An important fact is that most of those studies were conducted in white population samples. Varjão et al. studied a total of 160 subjects (40 whites, 40 mulattos, 40 blacks, and 40 Asians) and found that a correspondence between tooth and face forms was found in 23.75% of all cases.[29]

Pound did not only evaluate the outline form of the face in the frontal plane, but also in the sagittal plane. This assessment then was related to the labial surfaces of the artificial teeth in the frontal and sagittal views to determine whether the patient has a convex, straight, or a concave profile.[30]

Suggestions have been made for alternative expedient guides for anterior tooth selection, such as facial contours in different planes and anatomic landmarks.[10],[30],[31]


  Size Evaluation for Tooth Selection Top


There are some mathematical proportions for predicting the width of the maxillary anterior teeth: Nasal width, intercommissural width, interpupillary width, distance between the medialis angles of the eyes, and incisive papilla.

Nasal width and tooth size relation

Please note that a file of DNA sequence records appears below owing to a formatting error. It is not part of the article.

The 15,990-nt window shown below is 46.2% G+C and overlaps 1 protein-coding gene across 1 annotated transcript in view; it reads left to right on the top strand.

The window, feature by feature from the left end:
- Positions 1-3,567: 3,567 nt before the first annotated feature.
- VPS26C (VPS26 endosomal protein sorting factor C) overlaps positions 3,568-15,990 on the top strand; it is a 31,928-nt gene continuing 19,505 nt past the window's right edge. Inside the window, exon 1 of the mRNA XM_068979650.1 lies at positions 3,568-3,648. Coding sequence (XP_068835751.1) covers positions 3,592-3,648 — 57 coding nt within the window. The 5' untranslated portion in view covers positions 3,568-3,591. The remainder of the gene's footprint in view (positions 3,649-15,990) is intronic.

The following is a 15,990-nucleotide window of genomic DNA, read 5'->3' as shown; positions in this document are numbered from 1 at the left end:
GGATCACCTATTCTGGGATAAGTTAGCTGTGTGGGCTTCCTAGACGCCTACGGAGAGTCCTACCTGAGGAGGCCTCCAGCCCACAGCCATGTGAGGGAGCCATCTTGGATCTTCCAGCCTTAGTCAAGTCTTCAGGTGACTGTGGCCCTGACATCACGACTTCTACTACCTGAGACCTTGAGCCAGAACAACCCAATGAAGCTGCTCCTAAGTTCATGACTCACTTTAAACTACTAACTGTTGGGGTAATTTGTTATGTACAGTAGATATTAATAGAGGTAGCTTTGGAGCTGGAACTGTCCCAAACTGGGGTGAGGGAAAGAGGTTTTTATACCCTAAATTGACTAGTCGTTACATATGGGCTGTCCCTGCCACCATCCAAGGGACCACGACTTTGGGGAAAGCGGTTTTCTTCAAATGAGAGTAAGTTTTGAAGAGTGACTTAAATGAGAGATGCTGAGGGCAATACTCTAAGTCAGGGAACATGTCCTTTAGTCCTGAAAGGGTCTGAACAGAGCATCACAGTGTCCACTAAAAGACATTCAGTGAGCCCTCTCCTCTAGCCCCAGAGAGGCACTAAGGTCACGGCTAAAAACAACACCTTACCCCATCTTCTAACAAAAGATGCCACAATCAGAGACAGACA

Several authors stated that the distance between the outer surfaces of the alae of the nose seems to be the same as that between the tips of the canines.[6],[32],[33],[34],[35] Kern made measurements on 509 dried skulls and found that most of his measurements of nasal width were equal to or ±0.5 mm of his measurements of the four maxillary incisors.[36] Mavroskoufis found that interalar nasal width is a reliable guide for selecting the mold of anterior teeth. The mesiodistal width of the set of anterior teeth (four incisors and the mesial halves of the canines) can be determined by adding 7 mm to the patient's nasal width.[37] Hoffman et al. studied 340 North American subjects to investigate whether the interalar width could be used as a reliable guide for the selection of suitable anterior teeth when constructing dentures. The authors found that the mean of the distance between the tips of the maxillary canines was 3% bigger than the mean of interalar width and that the mean of the distance between the distal surfaces of the maxillary canines was 31% bigger than the mean of the interalar width.[6] Gomes et al. studied 81 Brazilian people and showed that the interalar width was significantly correlated to the mesiodistal width measured on a photo, both between the tips of the maxillary canines and between the distal surfaces.[38] In another study by the same authors, it was found that a ratio of 1.31 can be calculated when the circumferential distance between the distal surfaces of the maxillary canines was compared with the interalar width.[35] Ellakwa et al.[39] and Tripathi et al.[40] showed that interalar width provided the strongest predictive relationship with anterior maxillary teeth. In 1975, Smith also studied the relationship between nasal width and intercanine distance by using a combination of clinical and radiographic methods for the recording of the interalar fold width of the noise and stone cast with modified canine cusps for the tooth measurements. No demonstrable relationship between intercanine distance and either interalar width, or interalar fold width, or skeletal nasal aperture was found.[41] Hasanreisoglu et al. studied with 100 Turkish subjects and they found that interalar width may be used as a guide for selecting maxillary anterior teeth, particularly in women.[42] In a study by Latta et al., the relationships among the width of the mouth, the interalar width, the bizygomatic width, and the interpupillary distance were evaluated. It was concluded that these relationships might be used as references if applied in combination.[3] According to most studies, interalar width can be used as a reliable guide for maxillary anterior teeth selection.